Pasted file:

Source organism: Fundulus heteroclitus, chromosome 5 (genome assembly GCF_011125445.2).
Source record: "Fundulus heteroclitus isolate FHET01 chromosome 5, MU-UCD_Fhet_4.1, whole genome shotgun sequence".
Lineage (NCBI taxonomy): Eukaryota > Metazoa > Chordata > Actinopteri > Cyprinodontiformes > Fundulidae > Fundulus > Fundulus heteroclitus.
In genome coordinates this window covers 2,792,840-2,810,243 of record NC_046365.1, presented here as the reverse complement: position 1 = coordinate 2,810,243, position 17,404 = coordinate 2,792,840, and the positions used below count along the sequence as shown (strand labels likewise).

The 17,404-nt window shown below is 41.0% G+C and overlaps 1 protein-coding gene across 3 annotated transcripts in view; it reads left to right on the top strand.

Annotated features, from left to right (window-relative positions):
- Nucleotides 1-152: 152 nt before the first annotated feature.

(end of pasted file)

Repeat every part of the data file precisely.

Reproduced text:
Source organism: Fundulus heteroclitus, chromosome 5 (genome assembly GCF_011125445.2).
Source record: "Fundulus heteroclitus isolate FHET01 chromosome 5, MU-UCD_Fhet_4.1, whole genome shotgun sequence".
Lineage (NCBI taxonomy): Eukaryota > Metazoa > Chordata > Actinopteri > Cyprinodontiformes > Fundulidae > Fundulus > Fundulus heteroclitus.
In genome coordinates this window covers 2,792,840-2,810,243 of record NC_046365.1, presented here as the reverse complement: position 1 = coordinate 2,810,243, position 17,404 = coordinate 2,792,840, and the positions used below count along the sequence as shown (strand labels likewise).

The 17,404-nt window shown below is 41.0% G+C and overlaps 1 protein-coding gene across 3 annotated transcripts in view; it reads left to right on the top strand.

Annotated features, from left to right (window-relative positions):
- Nucleotides 1-152: 152 nt before the first annotated feature.